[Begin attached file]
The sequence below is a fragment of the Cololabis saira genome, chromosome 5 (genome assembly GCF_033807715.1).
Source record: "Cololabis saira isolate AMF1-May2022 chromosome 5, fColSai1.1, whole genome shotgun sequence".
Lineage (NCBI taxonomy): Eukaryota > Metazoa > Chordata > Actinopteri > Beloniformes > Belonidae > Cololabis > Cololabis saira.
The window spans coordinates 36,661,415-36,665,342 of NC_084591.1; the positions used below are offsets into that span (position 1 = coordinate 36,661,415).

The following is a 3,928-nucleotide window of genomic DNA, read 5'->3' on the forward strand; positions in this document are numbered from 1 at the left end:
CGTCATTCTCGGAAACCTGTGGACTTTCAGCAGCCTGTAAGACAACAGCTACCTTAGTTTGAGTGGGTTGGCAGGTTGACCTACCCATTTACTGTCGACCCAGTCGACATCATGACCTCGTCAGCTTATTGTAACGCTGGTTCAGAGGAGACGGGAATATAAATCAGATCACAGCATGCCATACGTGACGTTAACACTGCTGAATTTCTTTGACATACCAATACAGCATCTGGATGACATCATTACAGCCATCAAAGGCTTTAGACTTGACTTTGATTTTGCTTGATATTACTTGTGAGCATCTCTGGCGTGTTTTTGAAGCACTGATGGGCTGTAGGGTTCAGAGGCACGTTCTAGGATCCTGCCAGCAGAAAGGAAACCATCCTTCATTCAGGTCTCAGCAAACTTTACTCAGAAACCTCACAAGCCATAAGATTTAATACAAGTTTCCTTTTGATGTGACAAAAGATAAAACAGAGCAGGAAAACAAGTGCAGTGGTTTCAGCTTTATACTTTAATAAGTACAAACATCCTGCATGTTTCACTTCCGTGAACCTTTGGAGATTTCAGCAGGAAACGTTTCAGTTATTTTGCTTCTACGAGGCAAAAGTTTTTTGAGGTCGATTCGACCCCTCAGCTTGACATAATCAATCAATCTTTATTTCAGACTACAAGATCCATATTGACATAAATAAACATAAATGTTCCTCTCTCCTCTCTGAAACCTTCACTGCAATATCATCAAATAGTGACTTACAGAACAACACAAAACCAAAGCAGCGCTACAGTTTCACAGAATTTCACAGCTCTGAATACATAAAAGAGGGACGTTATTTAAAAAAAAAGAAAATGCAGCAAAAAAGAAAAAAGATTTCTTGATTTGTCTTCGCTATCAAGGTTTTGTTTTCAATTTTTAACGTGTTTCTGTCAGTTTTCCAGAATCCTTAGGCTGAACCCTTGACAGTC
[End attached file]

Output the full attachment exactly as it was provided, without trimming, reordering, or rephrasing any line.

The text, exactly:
The sequence below is a fragment of the Cololabis saira genome, chromosome 5 (genome assembly GCF_033807715.1).
Source record: "Cololabis saira isolate AMF1-May2022 chromosome 5, fColSai1.1, whole genome shotgun sequence".
Lineage (NCBI taxonomy): Eukaryota > Metazoa > Chordata > Actinopteri > Beloniformes > Belonidae > Cololabis > Cololabis saira.
The window spans coordinates 36,661,415-36,665,342 of NC_084591.1; the positions used below are offsets into that span (position 1 = coordinate 36,661,415).

The following is a 3,928-nucleotide window of genomic DNA, read 5'->3' on the forward strand; positions in this document are numbered from 1 at the left end:
CGTCATTCTCGGAAACCTGTGGACTTTCAGCAGCCTGTAAGACAACAGCTACCTTAGTTTGAGTGGGTTGGCAGGTTGACCTACCCATTTACTGTCGACCCAGTCGACATCATGACCTCGTCAGCTTATTGTAACGCTGGTTCAGAGGAGACGGGAATATAAATCAGATCACAGCATGCCATACGTGACGTTAACACTGCTGAATTTCTTTGACATACCAATACAGCATCTGGATGACATCATTACAGCCATCAAAGGCTTTAGACTTGACTTTGATTTTGCTTGATATTACTTGTGAGCATCTCTGGCGTGTTTTTGAAGCACTGATGGGCTGTAGGGTTCAGAGGCACGTTCTAGGATCCTGCCAGCAGAAAGGAAACCATCCTTCATTCAGGTCTCAGCAAACTTTACTCAGAAACCTCACAAGCCATAAGATTTAATACAAGTTTCCTTTTGATGTGACAAAAGATAAAACAGAGCAGGAAAACAAGTGCAGTGGTTTCAGCTTTATACTTTAATAAGTACAAACATCCTGCATGTTTCACTTCCGTGAACCTTTGGAGATTTCAGCAGGAAACGTTTCAGTTATTTTGCTTCTACGAGGCAAAAGTTTTTTGAGGTCGATTCGACCCCTCAGCTTGACATAATCAATCAATCTTTATTTCAGACTACAAGATCCATATTGACATAAATAAACATAAATGTTCCTCTCTCCTCTCTGAAACCTTCACTGCAATATCATCAAATAGTGACTTACAGAACAACACAAAACCAAAGCAGCGCTACAGTTTCACAGAATTTCACAGCTCTGAATACATAAAAGAGGGACGTTATTTAAAAAAAAAGAAAATGCAGCAAAAAAGAAAAAAGATTTCTTGATTTGTCTTCGCTATCAAGGTTTTGTTTTCAATTTTTAACGTGTTTCTGTCAGTTTTCCAGAATCCTTAGGCTGAACCCTTGACAGTC